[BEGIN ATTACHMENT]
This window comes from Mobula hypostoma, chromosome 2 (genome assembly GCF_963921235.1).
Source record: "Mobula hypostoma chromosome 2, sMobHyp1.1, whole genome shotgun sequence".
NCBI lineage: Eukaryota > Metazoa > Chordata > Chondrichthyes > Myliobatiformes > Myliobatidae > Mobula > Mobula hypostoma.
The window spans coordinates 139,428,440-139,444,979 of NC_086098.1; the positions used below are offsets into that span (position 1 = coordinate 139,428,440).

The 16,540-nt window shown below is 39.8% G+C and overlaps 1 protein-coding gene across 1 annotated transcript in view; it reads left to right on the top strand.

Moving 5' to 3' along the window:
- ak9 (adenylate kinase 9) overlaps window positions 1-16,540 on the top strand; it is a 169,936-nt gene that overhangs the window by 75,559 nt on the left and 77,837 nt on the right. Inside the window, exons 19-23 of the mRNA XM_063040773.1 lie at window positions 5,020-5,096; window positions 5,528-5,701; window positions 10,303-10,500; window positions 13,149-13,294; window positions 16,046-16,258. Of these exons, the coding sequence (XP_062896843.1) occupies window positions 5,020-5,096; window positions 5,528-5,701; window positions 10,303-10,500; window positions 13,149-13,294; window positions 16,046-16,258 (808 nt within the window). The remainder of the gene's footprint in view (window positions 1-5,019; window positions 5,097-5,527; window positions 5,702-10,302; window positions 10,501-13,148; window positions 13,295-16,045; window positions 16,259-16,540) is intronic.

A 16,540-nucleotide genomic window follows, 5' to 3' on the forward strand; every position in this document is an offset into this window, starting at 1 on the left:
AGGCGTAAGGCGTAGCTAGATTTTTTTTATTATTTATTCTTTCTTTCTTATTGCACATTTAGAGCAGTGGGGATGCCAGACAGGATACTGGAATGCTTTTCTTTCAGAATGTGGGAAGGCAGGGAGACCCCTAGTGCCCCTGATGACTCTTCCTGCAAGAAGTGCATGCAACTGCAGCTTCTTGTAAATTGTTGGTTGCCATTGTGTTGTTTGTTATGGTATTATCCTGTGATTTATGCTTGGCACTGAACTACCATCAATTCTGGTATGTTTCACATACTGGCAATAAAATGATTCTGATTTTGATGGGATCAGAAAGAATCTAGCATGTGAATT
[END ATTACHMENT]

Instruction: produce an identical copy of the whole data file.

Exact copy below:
This window comes from Mobula hypostoma, chromosome 2 (genome assembly GCF_963921235.1).
Source record: "Mobula hypostoma chromosome 2, sMobHyp1.1, whole genome shotgun sequence".
NCBI lineage: Eukaryota > Metazoa > Chordata > Chondrichthyes > Myliobatiformes > Myliobatidae > Mobula > Mobula hypostoma.
The window spans coordinates 139,428,440-139,444,979 of NC_086098.1; the positions used below are offsets into that span (position 1 = coordinate 139,428,440).

The 16,540-nt window shown below is 39.8% G+C and overlaps 1 protein-coding gene across 1 annotated transcript in view; it reads left to right on the top strand.

Moving 5' to 3' along the window:
- ak9 (adenylate kinase 9) overlaps window positions 1-16,540 on the top strand; it is a 169,936-nt gene that overhangs the window by 75,559 nt on the left and 77,837 nt on the right. Inside the window, exons 19-23 of the mRNA XM_063040773.1 lie at window positions 5,020-5,096; window positions 5,528-5,701; window positions 10,303-10,500; window positions 13,149-13,294; window positions 16,046-16,258. Of these exons, the coding sequence (XP_062896843.1) occupies window positions 5,020-5,096; window positions 5,528-5,701; window positions 10,303-10,500; window positions 13,149-13,294; window positions 16,046-16,258 (808 nt within the window). The remainder of the gene's footprint in view (window positions 1-5,019; window positions 5,097-5,527; window positions 5,702-10,302; window positions 10,501-13,148; window positions 13,295-16,045; window positions 16,259-16,540) is intronic.

A 16,540-nucleotide genomic window follows, 5' to 3' on the forward strand; every position in this document is an offset into this window, starting at 1 on the left:
AGGCGTAAGGCGTAGCTAGATTTTTTTTATTATTTATTCTTTCTTTCTTATTGCACATTTAGAGCAGTGGGGATGCCAGACAGGATACTGGAATGCTTTTCTTTCAGAATGTGGGAAGGCAGGGAGACCCCTAGTGCCCCTGATGACTCTTCCTGCAAGAAGTGCATGCAACTGCAGCTTCTTGTAAATTGTTGGTTGCCATTGTGTTGTTTGTTATGGTATTATCCTGTGATTTATGCTTGGCACTGAACTACCATCAATTCTGGTATGTTTCACATACTGGCAATAAAATGATTCTGATTTTGATGGGATCAGAAAGAATCTAGCATGTGAATT